Carolyn Hax: Dog or baby? How about counseling?

Carolyn Hax:

January 20, 2014 

Adapted from a recent online discussion.

Carolyn: Husband and wife (me) have been married for about a year. Wife is 31 and wants babies before fertility becomes an issue, and independently has begun to crave parenthood primally. Husband wants kids eventually but says he isn’t emotionally ready yet (and doesn’t have an ETA on when he’ll be ready).

Husband suddenly wants a dog. He’s just always wanted one, but on another level, he seems to believe a puppy will placate my baby yearning. Ridiculous, of course.

I would be OK with adopting a dog AFTER starting a family, but resent the idea of doing it now. It certainly wouldn’t replace a baby, and I also worry the extra responsibility would sour Husband even more toward the baby idea, because the dog would take up more time and money that he already guards preciously.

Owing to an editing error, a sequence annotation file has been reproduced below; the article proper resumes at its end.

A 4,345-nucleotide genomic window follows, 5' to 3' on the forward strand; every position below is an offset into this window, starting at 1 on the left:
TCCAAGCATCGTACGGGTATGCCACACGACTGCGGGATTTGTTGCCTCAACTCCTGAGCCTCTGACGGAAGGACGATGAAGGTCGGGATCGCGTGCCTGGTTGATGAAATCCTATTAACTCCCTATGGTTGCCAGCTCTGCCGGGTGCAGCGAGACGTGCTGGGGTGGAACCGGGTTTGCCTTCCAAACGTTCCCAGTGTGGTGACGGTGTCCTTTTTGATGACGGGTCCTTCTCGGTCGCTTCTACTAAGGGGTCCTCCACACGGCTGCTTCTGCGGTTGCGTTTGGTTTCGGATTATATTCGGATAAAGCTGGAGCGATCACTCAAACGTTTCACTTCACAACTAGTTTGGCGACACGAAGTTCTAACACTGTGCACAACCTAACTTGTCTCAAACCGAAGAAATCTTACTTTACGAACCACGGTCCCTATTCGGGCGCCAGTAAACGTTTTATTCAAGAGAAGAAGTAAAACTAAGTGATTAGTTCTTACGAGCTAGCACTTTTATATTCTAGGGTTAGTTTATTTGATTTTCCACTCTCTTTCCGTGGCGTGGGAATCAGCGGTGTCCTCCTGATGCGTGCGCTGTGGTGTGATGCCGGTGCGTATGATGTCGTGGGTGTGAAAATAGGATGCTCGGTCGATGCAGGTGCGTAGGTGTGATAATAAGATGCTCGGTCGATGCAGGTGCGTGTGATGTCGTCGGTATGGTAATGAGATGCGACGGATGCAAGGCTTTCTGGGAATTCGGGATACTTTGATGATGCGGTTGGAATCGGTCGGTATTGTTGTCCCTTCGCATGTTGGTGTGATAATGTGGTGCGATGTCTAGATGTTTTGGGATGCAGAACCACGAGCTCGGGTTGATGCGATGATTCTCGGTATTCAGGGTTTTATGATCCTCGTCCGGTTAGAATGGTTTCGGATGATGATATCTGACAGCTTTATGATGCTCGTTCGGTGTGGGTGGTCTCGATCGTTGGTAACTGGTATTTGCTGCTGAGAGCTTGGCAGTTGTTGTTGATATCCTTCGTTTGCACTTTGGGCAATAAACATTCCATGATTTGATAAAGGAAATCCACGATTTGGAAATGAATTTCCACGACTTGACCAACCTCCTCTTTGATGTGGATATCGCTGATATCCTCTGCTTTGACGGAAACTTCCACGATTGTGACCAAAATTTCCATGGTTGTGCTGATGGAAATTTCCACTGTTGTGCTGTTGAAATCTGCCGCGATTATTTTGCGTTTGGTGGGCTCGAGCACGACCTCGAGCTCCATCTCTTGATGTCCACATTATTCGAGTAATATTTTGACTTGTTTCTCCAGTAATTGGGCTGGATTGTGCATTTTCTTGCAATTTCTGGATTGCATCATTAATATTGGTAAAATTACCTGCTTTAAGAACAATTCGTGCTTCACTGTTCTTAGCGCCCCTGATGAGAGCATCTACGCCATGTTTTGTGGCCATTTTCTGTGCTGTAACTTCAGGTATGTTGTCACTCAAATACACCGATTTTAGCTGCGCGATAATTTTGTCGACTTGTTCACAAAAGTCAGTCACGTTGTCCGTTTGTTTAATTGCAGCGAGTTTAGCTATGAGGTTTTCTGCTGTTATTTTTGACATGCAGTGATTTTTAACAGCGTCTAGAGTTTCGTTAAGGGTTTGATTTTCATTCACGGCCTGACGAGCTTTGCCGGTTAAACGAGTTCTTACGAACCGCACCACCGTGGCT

However, I also don’t want it to seem like I’m “punishing” him for not having a baby. Please help!!!

MARYLAND

There are at least a half-dozen ways you don’t respect or trust each other, and instead you’re operating as independent agents. That’s no environment for a baby or dog.

Take his “not emotionally ready,” for example. Even though it’s better he admits that, if true, than pretends or deludes himself otherwise, he’s also not 17 and he’s married to someone raring to go. He owes you a more thoughtful answer and a better effort. And do I detect an eye-roll in your “doesn’t have an ETA”?

The would-be dog, meanwhile, best be sturdy, with all the subplots, suspicions and ulterior motives he’s carrying.

I suggest marriage counseling or a reputable marriage seminar or workshop (even premarital, since they’re more common); if one of you refuses, then put that on the list of ways you’re acting as individuals vs. teammates.

If you can go to him now and say, “Neither dogs nor kids will work if we aren’t in this together,” and if he can be receptive enough to discuss things openly, then maybe you can talk yourselves, sans referee, to an answer that suits you both.

Email tellme@washpost.com. Chat online at 10 a.m. Fridays at www.washingtonpost.com.

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